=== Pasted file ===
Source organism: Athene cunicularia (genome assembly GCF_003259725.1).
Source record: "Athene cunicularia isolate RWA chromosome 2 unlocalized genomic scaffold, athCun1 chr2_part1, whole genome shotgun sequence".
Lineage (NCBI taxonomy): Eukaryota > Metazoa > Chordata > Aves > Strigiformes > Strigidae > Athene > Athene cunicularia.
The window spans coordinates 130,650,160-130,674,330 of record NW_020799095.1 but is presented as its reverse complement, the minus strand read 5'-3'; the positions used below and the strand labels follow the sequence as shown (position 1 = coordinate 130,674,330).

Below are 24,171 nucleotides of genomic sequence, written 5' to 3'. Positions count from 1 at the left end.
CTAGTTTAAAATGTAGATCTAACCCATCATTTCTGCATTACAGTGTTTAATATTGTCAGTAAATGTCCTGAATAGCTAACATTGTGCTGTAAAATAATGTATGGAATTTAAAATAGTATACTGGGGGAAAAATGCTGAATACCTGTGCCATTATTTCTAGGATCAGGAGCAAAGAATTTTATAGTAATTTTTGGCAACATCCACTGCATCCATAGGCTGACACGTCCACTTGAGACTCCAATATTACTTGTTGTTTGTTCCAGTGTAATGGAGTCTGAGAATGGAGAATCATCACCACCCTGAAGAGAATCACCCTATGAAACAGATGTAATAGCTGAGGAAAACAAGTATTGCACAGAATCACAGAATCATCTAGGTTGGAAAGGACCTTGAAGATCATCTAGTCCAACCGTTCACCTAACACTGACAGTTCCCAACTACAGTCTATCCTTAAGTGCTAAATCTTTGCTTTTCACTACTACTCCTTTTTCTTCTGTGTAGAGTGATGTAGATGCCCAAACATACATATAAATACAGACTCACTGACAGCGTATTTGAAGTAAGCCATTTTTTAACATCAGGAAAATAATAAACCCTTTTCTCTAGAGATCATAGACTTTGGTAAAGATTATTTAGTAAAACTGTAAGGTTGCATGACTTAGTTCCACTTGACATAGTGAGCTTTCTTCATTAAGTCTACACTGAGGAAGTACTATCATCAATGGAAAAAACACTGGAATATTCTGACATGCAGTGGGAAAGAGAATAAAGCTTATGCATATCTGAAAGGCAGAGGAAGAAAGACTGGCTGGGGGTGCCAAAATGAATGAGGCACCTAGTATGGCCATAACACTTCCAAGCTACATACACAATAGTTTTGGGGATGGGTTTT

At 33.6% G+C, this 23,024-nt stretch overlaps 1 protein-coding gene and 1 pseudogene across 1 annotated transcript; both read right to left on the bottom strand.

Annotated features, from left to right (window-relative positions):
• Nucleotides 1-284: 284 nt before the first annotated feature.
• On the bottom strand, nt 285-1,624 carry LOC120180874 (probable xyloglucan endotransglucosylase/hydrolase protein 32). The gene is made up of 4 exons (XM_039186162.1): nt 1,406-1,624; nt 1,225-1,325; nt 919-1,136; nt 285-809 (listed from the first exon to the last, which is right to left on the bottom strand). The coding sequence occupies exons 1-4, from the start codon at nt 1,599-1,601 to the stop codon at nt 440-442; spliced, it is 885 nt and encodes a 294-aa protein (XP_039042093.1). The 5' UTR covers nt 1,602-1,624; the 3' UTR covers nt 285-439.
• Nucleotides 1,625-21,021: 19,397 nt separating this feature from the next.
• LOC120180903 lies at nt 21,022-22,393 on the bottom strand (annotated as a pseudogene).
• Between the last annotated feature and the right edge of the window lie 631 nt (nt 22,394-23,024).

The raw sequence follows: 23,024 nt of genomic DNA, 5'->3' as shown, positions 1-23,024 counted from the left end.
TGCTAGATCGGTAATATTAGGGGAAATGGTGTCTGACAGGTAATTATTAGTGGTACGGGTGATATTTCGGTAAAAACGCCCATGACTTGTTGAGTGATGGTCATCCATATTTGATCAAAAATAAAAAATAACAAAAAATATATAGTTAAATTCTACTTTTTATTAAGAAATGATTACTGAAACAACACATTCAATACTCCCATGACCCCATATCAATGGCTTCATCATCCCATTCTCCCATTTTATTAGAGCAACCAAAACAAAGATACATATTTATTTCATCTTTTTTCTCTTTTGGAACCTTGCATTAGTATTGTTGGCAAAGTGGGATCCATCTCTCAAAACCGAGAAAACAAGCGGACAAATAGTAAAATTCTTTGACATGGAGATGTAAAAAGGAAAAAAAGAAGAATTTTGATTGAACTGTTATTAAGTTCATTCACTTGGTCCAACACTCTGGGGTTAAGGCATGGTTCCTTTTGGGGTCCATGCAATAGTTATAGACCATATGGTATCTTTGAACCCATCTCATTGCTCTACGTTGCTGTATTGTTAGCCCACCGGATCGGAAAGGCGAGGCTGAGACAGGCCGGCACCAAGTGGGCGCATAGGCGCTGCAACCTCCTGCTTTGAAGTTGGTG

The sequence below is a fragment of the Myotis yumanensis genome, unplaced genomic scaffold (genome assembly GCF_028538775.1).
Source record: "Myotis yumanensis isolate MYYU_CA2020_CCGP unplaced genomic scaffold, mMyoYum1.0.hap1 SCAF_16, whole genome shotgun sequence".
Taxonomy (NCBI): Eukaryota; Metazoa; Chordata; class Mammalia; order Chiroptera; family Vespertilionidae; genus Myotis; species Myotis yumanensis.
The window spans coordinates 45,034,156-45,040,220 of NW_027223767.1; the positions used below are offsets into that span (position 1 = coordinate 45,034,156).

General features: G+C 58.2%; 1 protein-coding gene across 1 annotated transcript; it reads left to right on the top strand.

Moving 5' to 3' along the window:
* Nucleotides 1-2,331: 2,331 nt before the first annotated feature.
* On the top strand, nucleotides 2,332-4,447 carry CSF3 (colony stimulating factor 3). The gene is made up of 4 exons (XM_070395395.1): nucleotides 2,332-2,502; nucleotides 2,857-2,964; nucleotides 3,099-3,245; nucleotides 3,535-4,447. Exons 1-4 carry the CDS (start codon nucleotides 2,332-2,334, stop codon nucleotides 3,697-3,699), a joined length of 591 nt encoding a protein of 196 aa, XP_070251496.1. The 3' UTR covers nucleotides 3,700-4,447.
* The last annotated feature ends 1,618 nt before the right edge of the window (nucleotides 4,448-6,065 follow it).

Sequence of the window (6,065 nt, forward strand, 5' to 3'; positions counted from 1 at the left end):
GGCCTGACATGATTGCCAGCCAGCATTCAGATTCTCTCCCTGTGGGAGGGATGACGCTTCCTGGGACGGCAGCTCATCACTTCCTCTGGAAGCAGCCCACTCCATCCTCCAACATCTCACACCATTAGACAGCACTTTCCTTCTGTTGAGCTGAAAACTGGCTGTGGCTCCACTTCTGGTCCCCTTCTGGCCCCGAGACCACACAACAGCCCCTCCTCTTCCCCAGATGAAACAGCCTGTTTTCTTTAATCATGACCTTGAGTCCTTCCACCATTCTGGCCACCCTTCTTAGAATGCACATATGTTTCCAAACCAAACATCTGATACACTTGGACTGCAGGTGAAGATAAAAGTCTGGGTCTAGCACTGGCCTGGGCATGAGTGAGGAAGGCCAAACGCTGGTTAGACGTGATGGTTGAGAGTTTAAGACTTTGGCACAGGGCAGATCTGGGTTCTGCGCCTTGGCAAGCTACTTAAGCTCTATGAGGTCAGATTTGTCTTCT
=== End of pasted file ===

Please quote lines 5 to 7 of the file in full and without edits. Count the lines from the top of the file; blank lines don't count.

Below are 24,171 nucleotides of genomic sequence, written 5' to 3'. Positions count from 1 at the left end.
CTAGTTTAAAATGTAGATCTAACCCATCATTTCTGCATTACAGTGTTTAATATTGTCAGTAAATGTCCTGAATAGCTAACATTGTGCTGTAAAATAATGTATGGAATTTAAAATAGTATACTGGGGGAAAAATGCTGAATACCTGTGCCATTATTTCTAGGATCAGGAGCAAAGAATTTTATAGTAATTTTTGGCAACATCCACTGCATCCATAGGCTGACACGTCCACTTGAGACTCCAATATTACTTGTTGTTTGTTCCAGTGTAATGGAGTCTGAGAATGGAGAATCATCACCACCCTGAAGAGAATCACCCTATGAAACAGATGTAATAGCTGAGGAAAACAAGTATTGCACAGAATCACAGAATCATCTAGGTTGGAAAGGACCTTGAAGATCATCTAGTCCAACCGTTCACCTAACACTGACAGTTCCCAACTACAGTCTATCCTTAAGTGCTAAATCTTTGCTTTTCACTACTACTCCTTTTTCTTCTGTGTAGAGTGATGTAGATGCCCAAACATACATATAAATACAGACTCACTGACAGCGTATTTGAAGTAAGCCATTTTTTAACATCAGGAAAATAATAAACCCTTTTCTCTAGAGATCATAGACTTTGGTAAAGATTATTTAGTAAAACTGTAAGGTTGCATGACTTAGTTCCACTTGACATAGTGAGCTTTCTTCATTAAGTCTACACTGAGGAAGTACTATCATCAATGGAAAAAACACTGGAATATTCTGACATGCAGTGGGAAAGAGAATAAAGCTTATGCATATCTGAAAGGCAGAGGAAGAAAGACTGGCTGGGGGTGCCAAAATGAATGAGGCACCTAGTATGGCCATAACACTTCCAAGCTACATACACAATAGTTTTGGGGATGGGTTTT

At 33.6% G+C, this 23,024-nt stretch overlaps 1 protein-coding gene and 1 pseudogene across 1 annotated transcript; both read right to left on the bottom strand.